McGinley Dynamic – Trading Strategy Backtest (Does it work?)
Last Updated on August 22, 2022 by Oddmund Groette
McGinley Dynamic Indicator strategy backtest
Different types of moving averages are used in technical analysis. However, the McGinley Dynamic indicator stands out for its attempt to solve a problem inherent in moving averages that use fixed time lengths. It’s a type of moving average that is designed to improve existing moving averages. But do you know what it is? Can we make profitable McGinley Dynamic strategies in the markets?
Yes, McGinley Dynamic Indicator (moving average) strategies do work. Our backtests show that a McGinley Indicator (moving average) can be used profitably for both mean-reversion and trend-following strategies on stocks.
The McGinley Dynamic indicator is a moving average that was invented by John R. McGinley, a renowned market technician, to track the market. It is a better indicator than most moving average indicators as it improves upon moving average lines by adjusting for shifts in market speed.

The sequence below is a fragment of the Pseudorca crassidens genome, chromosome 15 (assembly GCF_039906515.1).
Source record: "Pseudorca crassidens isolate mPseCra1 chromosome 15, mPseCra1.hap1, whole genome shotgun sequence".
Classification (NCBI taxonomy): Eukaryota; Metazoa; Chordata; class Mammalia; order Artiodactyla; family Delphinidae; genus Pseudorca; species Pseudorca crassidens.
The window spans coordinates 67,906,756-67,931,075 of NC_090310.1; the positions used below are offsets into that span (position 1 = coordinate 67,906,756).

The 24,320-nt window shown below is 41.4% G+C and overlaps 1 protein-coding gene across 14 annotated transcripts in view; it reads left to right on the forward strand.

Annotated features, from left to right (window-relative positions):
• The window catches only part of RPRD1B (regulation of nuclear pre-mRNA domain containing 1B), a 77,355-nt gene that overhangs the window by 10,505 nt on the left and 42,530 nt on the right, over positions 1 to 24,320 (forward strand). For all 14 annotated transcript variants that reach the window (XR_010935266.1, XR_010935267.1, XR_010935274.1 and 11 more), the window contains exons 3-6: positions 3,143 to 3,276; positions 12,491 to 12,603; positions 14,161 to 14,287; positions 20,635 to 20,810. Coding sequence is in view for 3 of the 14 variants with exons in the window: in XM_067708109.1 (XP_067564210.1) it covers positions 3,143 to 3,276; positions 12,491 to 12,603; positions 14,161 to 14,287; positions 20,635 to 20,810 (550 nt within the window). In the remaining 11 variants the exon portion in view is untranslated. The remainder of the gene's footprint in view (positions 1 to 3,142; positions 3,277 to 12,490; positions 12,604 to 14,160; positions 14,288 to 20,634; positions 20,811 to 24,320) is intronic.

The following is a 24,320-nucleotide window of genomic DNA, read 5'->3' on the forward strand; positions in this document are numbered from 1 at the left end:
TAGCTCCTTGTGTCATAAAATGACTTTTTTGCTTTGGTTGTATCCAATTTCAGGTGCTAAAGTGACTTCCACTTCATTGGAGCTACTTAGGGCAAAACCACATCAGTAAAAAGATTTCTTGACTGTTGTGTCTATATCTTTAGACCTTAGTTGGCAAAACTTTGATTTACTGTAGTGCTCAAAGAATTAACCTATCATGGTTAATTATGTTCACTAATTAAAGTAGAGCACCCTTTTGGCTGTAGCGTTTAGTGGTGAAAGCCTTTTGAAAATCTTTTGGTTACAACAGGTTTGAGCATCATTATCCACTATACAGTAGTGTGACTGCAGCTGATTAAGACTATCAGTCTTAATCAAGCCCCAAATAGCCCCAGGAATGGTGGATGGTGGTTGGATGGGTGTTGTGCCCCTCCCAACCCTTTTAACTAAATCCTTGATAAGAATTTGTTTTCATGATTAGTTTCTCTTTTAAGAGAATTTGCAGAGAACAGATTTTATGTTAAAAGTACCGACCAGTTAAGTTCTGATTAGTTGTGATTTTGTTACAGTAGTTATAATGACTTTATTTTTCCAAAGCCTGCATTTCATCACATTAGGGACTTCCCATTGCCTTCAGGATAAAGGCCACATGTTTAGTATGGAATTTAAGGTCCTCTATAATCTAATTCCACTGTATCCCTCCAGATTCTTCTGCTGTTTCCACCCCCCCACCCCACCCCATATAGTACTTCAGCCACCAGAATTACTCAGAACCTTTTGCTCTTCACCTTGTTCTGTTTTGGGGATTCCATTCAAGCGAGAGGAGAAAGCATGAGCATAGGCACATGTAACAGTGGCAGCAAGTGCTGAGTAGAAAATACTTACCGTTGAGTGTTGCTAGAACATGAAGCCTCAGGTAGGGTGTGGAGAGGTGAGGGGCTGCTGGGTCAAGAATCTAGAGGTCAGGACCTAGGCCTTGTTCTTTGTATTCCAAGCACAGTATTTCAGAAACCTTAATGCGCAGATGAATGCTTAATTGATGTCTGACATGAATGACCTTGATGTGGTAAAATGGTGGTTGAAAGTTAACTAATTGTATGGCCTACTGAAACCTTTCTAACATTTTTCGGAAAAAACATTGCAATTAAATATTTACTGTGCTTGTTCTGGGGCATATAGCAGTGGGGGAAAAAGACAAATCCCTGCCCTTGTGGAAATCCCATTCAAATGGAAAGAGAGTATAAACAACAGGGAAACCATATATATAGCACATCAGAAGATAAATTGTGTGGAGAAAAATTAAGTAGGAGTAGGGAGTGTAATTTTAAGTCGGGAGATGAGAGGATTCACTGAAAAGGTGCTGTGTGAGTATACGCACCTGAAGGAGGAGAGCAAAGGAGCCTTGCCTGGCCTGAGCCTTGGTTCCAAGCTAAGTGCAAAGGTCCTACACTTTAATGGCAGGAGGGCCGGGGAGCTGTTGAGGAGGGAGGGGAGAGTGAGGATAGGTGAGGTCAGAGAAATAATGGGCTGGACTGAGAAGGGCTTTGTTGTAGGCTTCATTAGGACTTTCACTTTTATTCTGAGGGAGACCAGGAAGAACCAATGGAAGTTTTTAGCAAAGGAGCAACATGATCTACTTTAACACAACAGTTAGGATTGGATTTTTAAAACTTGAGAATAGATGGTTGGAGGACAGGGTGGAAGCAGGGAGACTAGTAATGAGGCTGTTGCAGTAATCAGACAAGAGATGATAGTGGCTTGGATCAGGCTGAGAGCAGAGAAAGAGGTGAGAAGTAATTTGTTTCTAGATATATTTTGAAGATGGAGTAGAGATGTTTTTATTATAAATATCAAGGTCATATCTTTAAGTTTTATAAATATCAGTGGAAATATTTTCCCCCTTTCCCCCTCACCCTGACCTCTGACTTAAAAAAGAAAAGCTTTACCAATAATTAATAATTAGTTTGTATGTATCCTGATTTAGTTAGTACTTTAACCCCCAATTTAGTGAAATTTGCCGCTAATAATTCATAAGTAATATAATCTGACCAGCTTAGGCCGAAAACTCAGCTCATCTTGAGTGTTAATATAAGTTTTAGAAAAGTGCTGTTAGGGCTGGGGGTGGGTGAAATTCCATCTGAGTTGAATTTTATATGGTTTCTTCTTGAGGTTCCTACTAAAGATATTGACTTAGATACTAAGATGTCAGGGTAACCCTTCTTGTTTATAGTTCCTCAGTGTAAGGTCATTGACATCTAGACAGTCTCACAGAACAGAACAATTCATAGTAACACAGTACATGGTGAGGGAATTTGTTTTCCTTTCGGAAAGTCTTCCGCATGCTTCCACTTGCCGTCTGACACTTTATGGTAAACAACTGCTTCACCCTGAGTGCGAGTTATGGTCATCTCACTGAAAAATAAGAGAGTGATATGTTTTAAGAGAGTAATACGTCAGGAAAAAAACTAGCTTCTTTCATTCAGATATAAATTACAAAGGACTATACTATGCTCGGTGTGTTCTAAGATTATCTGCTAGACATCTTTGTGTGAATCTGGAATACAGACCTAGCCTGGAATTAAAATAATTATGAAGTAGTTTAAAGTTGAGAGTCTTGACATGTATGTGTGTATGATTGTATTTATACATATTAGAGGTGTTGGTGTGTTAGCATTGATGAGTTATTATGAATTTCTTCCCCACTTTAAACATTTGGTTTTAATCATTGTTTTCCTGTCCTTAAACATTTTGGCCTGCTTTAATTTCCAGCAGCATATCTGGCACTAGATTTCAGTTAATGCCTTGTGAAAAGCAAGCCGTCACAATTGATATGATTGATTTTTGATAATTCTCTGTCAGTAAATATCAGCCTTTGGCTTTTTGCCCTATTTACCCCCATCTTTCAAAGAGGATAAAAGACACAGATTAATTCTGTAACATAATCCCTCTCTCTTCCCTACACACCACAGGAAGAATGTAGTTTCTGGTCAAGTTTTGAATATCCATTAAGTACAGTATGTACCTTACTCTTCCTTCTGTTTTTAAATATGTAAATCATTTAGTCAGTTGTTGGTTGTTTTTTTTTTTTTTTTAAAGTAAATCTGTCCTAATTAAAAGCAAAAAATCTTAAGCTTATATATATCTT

Table of contents:
McGinley Dynamic Indicator strategy backtest and best settings
Before we go on to explain what the McGinley Dynamic Indicator is and how you can calculate it, we go straight to the essence of what this website is all about: quantified backtests.
Our hypothesis is simple:
Does a McGinley Dynamic Indicator strategy work? Can you make money by using McGinley Dynamic Indicator strategies?
We look at the most traded instrument in the world: the S&P 500. We test on SPDR S&P 500 Trust ETF which has the ticker code SPY.
All in all, we do four different backtests:
- Strategy 1: When the close of SPY crosses BELOW the N-day moving average, we buy SPY at the close. We sell when SPY’s closes ABOVE the same average. We use CAGR as the performance metric.
- Strategy 2: Opposite, when the close of SPY crosses ABOVE the N-day moving average, we buy SPY at the close. We sell when SPY’s closes BELOW the same average. We use CAGR as the performance metric.
- Strategy 3: When the close of SPY crosses BELOW the N-day moving average, we sell after N-days. We use average gain per trade in percent to evaluate performance, not CAGR.